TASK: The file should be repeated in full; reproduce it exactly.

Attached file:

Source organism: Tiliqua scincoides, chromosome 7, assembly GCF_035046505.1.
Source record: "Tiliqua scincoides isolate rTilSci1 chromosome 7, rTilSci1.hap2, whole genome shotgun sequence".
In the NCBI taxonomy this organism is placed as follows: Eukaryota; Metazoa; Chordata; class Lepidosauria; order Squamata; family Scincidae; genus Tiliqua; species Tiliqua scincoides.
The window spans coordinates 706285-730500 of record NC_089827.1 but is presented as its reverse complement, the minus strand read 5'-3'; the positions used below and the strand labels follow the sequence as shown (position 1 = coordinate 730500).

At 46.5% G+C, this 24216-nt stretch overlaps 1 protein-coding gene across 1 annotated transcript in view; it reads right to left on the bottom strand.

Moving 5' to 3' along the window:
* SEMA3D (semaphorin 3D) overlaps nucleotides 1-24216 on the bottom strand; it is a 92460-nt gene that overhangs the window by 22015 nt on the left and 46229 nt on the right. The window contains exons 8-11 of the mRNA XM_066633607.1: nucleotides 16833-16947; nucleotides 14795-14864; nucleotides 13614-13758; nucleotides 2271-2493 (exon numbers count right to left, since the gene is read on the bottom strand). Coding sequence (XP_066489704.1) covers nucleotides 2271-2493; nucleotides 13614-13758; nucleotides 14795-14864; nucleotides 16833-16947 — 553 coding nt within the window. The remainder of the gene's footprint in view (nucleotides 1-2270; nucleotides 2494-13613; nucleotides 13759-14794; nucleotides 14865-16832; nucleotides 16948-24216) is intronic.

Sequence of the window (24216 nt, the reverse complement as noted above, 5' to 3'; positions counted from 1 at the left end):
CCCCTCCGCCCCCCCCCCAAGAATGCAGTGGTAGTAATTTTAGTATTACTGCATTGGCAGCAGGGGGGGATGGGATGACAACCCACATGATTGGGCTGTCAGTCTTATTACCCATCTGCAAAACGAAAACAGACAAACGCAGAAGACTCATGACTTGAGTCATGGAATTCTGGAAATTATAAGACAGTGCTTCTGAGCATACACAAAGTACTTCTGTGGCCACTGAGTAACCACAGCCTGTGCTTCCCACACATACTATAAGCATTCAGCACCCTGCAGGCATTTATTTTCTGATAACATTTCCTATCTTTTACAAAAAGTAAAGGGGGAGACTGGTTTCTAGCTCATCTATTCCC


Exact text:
Source organism: Tiliqua scincoides, chromosome 7, assembly GCF_035046505.1.
Source record: "Tiliqua scincoides isolate rTilSci1 chromosome 7, rTilSci1.hap2, whole genome shotgun sequence".
In the NCBI taxonomy this organism is placed as follows: Eukaryota; Metazoa; Chordata; class Lepidosauria; order Squamata; family Scincidae; genus Tiliqua; species Tiliqua scincoides.
The window spans coordinates 706285-730500 of record NC_089827.1 but is presented as its reverse complement, the minus strand read 5'-3'; the positions used below and the strand labels follow the sequence as shown (position 1 = coordinate 730500).

At 46.5% G+C, this 24216-nt stretch overlaps 1 protein-coding gene across 1 annotated transcript in view; it reads right to left on the bottom strand.

Moving 5' to 3' along the window:
* SEMA3D (semaphorin 3D) overlaps nucleotides 1-24216 on the bottom strand; it is a 92460-nt gene that overhangs the window by 22015 nt on the left and 46229 nt on the right. The window contains exons 8-11 of the mRNA XM_066633607.1: nucleotides 16833-16947; nucleotides 14795-14864; nucleotides 13614-13758; nucleotides 2271-2493 (exon numbers count right to left, since the gene is read on the bottom strand). Coding sequence (XP_066489704.1) covers nucleotides 2271-2493; nucleotides 13614-13758; nucleotides 14795-14864; nucleotides 16833-16947 — 553 coding nt within the window. The remainder of the gene's footprint in view (nucleotides 1-2270; nucleotides 2494-13613; nucleotides 13759-14794; nucleotides 14865-16832; nucleotides 16948-24216) is intronic.

Sequence of the window (24216 nt, the reverse complement as noted above, 5' to 3'; positions counted from 1 at the left end):
CCCCTCCGCCCCCCCCCCAAGAATGCAGTGGTAGTAATTTTAGTATTACTGCATTGGCAGCAGGGGGGGATGGGATGACAACCCACATGATTGGGCTGTCAGTCTTATTACCCATCTGCAAAACGAAAACAGACAAACGCAGAAGACTCATGACTTGAGTCATGGAATTCTGGAAATTATAAGACAGTGCTTCTGAGCATACACAAAGTACTTCTGTGGCCACTGAGTAACCACAGCCTGTGCTTCCCACACATACTATAAGCATTCAGCACCCTGCAGGCATTTATTTTCTGATAACATTTCCTATCTTTTACAAAAAGTAAAGGGGGAGACTGGTTTCTAGCTCATCTATTCCC